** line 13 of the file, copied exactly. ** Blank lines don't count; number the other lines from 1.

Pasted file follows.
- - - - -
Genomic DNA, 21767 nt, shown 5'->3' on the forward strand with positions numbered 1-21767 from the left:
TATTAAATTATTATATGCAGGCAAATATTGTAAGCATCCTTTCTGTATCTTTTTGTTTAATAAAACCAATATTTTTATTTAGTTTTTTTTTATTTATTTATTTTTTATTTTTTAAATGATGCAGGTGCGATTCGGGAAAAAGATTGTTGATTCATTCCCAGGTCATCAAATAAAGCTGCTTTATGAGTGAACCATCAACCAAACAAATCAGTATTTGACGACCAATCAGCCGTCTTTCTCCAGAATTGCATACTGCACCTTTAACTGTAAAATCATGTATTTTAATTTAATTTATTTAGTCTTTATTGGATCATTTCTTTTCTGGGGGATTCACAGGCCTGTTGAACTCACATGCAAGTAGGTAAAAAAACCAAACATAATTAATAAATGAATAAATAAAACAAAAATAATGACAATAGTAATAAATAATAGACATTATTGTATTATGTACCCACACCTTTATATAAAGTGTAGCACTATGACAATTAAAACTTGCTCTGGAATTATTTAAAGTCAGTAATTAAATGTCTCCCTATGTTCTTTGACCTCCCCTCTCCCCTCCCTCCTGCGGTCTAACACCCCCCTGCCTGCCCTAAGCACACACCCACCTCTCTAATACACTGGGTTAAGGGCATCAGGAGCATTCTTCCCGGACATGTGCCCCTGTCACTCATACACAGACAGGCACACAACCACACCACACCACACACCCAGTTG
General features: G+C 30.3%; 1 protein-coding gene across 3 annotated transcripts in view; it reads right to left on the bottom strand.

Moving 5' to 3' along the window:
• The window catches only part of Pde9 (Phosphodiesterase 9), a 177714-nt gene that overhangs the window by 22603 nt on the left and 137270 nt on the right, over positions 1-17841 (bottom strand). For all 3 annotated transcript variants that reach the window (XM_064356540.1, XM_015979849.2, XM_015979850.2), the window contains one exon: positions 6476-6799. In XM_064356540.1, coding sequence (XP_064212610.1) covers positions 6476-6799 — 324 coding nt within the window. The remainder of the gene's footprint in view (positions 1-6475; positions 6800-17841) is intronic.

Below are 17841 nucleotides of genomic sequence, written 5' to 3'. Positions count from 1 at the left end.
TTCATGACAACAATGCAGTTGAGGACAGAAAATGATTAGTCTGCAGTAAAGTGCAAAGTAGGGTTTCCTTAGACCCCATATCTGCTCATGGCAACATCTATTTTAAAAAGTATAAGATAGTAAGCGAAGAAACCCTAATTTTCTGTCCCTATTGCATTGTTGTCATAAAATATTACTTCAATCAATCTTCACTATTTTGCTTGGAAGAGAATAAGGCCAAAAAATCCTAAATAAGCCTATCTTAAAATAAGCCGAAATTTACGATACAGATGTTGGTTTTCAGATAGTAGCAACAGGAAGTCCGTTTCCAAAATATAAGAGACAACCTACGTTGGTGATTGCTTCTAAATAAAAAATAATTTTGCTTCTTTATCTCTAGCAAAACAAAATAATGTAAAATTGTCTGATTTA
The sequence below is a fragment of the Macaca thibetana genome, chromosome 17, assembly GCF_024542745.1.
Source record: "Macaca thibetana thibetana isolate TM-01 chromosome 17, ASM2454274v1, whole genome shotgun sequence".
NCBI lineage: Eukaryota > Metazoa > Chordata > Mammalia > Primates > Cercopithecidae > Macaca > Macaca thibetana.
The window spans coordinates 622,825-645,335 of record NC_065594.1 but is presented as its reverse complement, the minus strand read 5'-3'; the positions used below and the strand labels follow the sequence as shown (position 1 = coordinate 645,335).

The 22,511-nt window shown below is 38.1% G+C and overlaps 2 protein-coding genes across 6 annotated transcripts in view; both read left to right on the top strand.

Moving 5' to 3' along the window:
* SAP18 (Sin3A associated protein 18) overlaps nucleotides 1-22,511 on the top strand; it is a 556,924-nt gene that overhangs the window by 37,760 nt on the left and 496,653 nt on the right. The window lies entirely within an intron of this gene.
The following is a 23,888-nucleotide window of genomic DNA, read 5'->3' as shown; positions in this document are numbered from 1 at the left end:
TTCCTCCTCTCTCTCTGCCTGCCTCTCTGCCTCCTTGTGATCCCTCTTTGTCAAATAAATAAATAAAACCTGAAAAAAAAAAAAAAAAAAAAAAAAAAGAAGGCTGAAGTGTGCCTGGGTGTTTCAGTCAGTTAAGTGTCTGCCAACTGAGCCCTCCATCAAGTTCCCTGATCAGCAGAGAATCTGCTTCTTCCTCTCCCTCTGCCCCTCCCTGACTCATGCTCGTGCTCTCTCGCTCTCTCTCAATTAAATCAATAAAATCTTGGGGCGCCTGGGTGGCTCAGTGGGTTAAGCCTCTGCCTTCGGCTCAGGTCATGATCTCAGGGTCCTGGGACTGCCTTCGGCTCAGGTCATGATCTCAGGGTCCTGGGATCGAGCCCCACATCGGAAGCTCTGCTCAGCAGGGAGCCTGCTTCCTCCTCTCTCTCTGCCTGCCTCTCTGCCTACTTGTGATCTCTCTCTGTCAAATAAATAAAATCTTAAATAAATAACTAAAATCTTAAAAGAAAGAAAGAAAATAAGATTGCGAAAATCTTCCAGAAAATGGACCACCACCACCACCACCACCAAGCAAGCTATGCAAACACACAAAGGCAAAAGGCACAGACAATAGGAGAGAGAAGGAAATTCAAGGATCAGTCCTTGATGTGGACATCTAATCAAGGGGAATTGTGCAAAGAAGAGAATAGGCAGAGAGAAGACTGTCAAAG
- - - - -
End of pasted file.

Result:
Moving 5' to 3' along the window: